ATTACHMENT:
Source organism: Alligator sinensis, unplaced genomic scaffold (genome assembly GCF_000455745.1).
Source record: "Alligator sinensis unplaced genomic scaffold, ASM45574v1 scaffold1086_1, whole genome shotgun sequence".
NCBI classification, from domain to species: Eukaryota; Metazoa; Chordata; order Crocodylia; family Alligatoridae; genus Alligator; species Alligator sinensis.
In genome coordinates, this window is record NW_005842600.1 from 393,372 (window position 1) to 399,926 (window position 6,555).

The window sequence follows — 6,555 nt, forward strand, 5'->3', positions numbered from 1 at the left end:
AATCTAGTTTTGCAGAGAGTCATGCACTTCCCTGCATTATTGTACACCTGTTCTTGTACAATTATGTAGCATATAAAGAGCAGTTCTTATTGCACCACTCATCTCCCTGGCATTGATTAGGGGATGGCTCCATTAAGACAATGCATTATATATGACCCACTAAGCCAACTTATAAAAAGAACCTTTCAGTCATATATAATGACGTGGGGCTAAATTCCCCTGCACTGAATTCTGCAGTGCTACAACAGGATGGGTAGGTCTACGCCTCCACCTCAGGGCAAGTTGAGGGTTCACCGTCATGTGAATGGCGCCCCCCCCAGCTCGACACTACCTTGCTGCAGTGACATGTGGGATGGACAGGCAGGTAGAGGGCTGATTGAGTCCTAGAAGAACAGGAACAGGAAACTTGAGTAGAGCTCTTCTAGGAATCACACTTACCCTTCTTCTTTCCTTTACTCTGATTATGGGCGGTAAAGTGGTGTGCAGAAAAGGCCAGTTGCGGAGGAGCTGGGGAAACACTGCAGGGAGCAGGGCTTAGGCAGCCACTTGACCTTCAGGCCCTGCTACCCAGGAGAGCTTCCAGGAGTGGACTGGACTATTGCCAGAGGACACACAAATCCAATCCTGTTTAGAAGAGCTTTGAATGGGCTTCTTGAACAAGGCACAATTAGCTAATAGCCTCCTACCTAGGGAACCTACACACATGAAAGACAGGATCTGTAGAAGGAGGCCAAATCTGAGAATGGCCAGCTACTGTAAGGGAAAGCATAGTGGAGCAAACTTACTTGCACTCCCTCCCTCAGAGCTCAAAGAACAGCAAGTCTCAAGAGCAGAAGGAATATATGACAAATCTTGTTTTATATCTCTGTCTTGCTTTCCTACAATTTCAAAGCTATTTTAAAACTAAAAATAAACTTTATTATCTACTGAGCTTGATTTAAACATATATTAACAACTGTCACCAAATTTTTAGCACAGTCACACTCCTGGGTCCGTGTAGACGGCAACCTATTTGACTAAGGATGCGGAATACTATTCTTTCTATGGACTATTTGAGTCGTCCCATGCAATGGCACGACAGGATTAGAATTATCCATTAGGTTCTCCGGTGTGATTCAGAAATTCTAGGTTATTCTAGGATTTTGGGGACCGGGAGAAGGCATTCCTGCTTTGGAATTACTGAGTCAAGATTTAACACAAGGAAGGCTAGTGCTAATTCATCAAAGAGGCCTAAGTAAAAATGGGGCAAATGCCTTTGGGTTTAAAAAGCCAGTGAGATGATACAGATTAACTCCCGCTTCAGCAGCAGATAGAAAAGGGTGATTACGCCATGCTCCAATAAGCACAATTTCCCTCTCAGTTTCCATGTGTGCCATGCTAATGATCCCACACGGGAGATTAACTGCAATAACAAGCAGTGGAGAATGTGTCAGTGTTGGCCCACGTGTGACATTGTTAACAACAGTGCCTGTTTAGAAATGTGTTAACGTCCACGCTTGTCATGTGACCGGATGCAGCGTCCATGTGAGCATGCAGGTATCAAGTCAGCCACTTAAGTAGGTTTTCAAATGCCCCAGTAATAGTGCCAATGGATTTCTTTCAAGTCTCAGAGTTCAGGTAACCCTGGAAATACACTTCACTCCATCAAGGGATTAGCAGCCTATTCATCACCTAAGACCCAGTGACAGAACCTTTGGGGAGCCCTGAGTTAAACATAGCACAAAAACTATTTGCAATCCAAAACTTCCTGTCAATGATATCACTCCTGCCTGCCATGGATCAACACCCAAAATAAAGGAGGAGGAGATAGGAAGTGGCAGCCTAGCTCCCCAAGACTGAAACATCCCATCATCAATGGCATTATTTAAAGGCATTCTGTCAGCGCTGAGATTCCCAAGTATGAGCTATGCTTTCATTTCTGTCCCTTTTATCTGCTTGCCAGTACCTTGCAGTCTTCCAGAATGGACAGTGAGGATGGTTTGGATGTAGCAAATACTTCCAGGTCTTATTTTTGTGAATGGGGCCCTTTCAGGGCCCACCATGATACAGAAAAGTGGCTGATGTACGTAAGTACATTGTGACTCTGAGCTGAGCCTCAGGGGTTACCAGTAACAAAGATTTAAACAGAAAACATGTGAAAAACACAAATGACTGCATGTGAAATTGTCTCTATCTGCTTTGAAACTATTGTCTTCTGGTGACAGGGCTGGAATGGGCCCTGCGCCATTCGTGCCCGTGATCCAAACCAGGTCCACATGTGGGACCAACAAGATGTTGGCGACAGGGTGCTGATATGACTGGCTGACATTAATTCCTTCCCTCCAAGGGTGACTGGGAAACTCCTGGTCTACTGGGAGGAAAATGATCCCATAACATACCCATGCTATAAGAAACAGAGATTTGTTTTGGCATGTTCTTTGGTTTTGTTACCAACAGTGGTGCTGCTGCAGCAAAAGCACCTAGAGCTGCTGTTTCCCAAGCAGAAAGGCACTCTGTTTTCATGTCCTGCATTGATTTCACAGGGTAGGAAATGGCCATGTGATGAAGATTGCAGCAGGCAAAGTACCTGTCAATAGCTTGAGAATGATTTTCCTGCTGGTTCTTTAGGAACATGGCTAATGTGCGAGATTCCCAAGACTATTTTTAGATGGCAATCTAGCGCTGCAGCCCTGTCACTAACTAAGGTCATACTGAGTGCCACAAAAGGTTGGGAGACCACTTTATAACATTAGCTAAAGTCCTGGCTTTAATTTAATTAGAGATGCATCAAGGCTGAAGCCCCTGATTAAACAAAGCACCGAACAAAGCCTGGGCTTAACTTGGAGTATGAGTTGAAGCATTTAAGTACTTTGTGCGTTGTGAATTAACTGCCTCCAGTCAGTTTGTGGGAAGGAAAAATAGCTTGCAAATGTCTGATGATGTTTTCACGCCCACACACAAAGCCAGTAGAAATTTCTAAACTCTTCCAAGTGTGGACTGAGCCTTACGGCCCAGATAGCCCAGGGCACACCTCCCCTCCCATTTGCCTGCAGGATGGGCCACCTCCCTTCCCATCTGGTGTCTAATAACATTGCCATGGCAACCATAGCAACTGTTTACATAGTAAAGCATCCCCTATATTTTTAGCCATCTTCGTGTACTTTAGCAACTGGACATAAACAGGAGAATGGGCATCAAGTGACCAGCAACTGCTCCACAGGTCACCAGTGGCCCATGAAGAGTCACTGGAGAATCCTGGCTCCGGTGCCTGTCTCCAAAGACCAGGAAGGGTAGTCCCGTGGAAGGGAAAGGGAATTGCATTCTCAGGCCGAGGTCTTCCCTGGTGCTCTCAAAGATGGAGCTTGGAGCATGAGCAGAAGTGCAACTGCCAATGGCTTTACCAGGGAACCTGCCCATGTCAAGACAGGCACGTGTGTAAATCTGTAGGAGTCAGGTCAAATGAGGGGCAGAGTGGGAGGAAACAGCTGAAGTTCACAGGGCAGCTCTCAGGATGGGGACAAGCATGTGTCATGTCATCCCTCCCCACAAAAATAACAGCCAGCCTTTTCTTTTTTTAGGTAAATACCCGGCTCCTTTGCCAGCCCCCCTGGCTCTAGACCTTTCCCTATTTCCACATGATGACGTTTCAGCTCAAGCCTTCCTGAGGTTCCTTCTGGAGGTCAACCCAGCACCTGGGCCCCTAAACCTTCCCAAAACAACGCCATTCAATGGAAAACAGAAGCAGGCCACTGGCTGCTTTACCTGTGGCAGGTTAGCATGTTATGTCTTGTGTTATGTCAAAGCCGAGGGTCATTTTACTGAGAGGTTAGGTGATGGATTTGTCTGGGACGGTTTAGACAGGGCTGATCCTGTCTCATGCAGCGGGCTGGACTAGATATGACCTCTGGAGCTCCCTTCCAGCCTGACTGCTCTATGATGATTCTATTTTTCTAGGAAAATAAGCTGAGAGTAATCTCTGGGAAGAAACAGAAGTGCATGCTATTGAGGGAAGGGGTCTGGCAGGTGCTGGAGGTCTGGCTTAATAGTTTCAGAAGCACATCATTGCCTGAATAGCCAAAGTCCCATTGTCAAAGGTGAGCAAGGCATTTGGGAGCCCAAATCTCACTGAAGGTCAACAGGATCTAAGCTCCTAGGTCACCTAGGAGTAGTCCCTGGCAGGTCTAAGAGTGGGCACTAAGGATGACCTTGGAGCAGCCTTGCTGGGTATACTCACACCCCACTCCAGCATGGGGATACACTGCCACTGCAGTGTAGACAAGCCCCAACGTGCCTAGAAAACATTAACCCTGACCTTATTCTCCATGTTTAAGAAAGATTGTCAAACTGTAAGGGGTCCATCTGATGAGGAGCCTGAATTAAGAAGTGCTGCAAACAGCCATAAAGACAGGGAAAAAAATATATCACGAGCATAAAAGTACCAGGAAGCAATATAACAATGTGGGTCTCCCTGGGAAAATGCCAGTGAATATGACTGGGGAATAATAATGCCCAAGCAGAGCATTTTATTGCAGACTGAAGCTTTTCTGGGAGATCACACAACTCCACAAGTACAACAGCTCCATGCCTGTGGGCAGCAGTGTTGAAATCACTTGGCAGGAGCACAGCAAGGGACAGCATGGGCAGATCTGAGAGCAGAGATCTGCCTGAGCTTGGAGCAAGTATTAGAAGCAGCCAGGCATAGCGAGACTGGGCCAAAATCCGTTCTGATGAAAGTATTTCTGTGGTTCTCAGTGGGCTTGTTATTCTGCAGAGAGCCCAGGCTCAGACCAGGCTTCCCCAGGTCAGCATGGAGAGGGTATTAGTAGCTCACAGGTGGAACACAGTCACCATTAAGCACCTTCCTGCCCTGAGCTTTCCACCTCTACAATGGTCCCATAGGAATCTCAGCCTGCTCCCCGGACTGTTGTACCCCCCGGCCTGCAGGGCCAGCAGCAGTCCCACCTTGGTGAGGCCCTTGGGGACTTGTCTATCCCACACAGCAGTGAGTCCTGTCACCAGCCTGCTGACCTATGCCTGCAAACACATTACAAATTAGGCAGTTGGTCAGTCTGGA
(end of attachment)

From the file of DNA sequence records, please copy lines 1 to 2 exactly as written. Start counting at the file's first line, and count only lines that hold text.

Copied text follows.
Source organism: Alligator sinensis, unplaced genomic scaffold (genome assembly GCF_000455745.1).
Source record: "Alligator sinensis unplaced genomic scaffold, ASM45574v1 scaffold1086_1, whole genome shotgun sequence".